The formulation of the resolution principle by J. A. Robinson (1965a) has provided the impetus for a number of recent efforts in automatic theoremproving. These programs have generated proofs of some interesting propositions of number theory, in addition to theorems of first-order functional logic and group theory. A'literal' is an n-place predicate expression or its negation F(xi, x2,.-.., x) F(xi, x2,., x „) whose arguments are individual variables, individual constants, or functional expressions. Quantifiers do not occur in these formulae, since existentially quantified variables have been replaced by functions of universally quantified ones, and the remaining variables may therefore be taken as universally quantified. For example, the number-theoretic proposition'For all x and y, if x is a divisor of y then there exists some z such that x times z equals y' may be symbolised as D(x, y)v T(x, f(x, y), y) in which D(x, y)' stands for x is a divisor of y' and 7(x, y, z)' stands for'x times y equals z'.

The two outstanding figures in the history of computer science are Alan Turing and John von Neumann, and they shared the view that logic was the key to understanding and automating computation. In particular, it was Turing who gave us in the mid-1930s the fundamental analysis, and the logical definition, of the concept of'computability by machine' and who discovered the surprising and beautiful basic fact that there exist universal machines which by suitable programming can be made to Since completing that essay I have had the benefit of extremely helpful discussions on many of the details with Professor Donald Michie and Professor I. J. Good, both of whom knew Turing well during the war years at Bletchley Park. Professor J. A. N. Lee, whose knowledge of the literature and archives of the history of computing is encyclopedic, also provided additional information, some of which is still unpublished. Further light has very recently been shed on the von Neumann side of the story by Norman Macrae's excellent biography John von Neumann (Macrae 1992). Accordingly, it seemed appropriate to undertake a more complete and thorough version of the FGCS'92 essay, focussing somewhat more on the interesting historical and biographical issues.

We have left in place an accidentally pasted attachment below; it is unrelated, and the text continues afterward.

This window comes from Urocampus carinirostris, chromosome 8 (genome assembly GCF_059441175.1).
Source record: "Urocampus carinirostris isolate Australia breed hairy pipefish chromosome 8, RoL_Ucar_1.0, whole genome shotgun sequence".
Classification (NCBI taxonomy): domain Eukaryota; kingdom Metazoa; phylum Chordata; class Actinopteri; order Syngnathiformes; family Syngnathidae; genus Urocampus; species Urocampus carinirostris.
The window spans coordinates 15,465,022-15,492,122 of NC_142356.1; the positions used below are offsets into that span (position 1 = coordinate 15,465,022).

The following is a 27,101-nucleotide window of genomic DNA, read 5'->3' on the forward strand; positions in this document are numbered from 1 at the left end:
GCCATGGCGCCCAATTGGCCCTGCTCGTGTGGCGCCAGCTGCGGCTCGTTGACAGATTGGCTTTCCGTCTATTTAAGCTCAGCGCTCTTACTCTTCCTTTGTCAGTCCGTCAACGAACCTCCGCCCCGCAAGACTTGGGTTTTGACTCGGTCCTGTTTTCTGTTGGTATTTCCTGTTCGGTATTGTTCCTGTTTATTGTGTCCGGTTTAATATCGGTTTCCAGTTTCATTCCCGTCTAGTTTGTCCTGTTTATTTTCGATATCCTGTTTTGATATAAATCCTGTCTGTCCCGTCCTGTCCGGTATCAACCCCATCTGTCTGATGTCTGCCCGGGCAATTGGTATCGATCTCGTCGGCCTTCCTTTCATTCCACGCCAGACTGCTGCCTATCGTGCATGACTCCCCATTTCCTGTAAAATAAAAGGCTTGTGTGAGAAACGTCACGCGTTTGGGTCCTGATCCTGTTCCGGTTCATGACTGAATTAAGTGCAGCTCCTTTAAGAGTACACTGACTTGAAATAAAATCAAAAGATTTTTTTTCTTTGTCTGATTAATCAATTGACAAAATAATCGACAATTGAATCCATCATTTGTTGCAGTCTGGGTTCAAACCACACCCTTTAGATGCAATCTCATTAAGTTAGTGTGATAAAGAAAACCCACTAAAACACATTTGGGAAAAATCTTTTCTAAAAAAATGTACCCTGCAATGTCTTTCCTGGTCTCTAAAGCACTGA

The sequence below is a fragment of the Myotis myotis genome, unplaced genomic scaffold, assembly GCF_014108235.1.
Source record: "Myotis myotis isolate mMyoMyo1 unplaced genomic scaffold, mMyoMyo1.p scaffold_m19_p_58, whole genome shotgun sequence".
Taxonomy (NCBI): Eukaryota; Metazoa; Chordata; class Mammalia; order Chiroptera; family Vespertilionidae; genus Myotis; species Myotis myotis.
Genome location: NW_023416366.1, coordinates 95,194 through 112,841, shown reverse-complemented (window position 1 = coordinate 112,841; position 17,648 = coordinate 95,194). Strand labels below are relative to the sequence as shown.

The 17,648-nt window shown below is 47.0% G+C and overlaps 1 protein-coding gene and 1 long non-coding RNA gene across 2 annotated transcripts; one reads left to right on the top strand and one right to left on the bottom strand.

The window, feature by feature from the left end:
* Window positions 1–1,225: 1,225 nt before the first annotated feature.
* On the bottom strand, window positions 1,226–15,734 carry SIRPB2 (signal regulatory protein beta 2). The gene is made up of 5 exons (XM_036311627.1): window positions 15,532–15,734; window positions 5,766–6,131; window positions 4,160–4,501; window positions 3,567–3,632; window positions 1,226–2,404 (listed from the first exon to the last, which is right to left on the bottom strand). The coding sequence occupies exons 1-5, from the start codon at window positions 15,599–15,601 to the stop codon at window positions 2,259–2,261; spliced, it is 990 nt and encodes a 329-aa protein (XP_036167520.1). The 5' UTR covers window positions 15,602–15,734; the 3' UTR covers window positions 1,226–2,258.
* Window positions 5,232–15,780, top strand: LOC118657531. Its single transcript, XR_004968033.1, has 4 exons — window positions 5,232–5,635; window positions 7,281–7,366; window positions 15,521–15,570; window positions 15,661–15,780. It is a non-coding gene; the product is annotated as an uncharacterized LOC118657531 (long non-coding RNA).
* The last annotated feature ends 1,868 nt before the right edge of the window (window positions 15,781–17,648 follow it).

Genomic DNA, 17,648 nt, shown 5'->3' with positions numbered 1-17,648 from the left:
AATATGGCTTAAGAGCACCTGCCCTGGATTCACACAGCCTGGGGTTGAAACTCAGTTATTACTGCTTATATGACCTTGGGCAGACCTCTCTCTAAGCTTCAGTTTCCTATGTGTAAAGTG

Seven years or so after it was first proposed (Kowalski 1974), the technique of'logic programming' today has an enthusiastic band of users and an increasingly impressive record of applications. For most of these people, logic progamming means PROLOG, the system defined and originally implemented by the Marseille group (Roussel 1975). The Strachey-Landin-Scott doctrine is of course quite compatible with the belief that one can make a machine which when given a program as input will systematically work out and deliver a description of its denotation. Landin's classic interpreter -- the SECD machine -- is the very essence of such a device. We can say that the computation of the machine is correct (if it is) only because we have a machine-independent notion of what the program is intended to denote.

People who write papers on theorem proving have unfortunately tended to ignore the practical computational questions which arise when a program is to be written to do deduction on an actual machine with real money. The present writer is to his shame an example of this. There is accordingly a very strong incentive to design the last possible ounce of efficiency into a unification program. The incentive is very much the same as that for seeking maximally efficient realizations of the elementary arithmetic operations in numerical computing -- and the problem is every bit as interesting. Whether the program about to be described is as efficient as it is possible to be, is doubtful.